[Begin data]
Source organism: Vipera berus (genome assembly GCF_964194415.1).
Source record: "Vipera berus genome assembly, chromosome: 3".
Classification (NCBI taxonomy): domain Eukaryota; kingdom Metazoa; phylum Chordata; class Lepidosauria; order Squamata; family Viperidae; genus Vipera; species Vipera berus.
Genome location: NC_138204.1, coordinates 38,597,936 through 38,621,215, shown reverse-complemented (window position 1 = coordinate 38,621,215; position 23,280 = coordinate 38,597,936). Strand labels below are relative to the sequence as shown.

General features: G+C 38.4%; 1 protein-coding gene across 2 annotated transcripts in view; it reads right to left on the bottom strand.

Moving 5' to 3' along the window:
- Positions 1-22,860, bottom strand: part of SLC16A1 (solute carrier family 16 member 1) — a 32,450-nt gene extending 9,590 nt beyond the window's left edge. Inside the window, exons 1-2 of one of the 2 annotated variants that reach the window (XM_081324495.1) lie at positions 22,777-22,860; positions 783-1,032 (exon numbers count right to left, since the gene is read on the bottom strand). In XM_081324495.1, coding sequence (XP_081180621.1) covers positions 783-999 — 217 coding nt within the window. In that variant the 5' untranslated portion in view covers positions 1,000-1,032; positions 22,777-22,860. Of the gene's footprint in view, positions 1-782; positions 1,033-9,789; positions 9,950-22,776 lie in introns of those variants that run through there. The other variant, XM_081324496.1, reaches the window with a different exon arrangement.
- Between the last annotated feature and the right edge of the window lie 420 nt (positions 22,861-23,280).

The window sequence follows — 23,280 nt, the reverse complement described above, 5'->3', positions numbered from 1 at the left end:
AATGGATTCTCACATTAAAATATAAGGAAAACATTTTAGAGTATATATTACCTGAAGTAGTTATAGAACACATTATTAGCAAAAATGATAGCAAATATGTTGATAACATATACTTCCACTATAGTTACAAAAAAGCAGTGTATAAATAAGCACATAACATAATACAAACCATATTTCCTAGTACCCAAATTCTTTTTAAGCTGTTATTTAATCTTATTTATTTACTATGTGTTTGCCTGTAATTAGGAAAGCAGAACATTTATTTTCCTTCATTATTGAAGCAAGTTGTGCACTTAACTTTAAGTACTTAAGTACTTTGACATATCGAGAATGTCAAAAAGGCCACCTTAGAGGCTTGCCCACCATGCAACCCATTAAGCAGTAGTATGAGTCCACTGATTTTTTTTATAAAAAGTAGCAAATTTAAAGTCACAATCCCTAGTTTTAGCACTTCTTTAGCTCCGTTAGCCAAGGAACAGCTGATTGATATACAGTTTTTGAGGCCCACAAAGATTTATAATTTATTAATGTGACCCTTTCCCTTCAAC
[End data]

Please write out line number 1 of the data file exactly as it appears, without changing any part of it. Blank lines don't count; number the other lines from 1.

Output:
Source organism: Vipera berus (genome assembly GCF_964194415.1).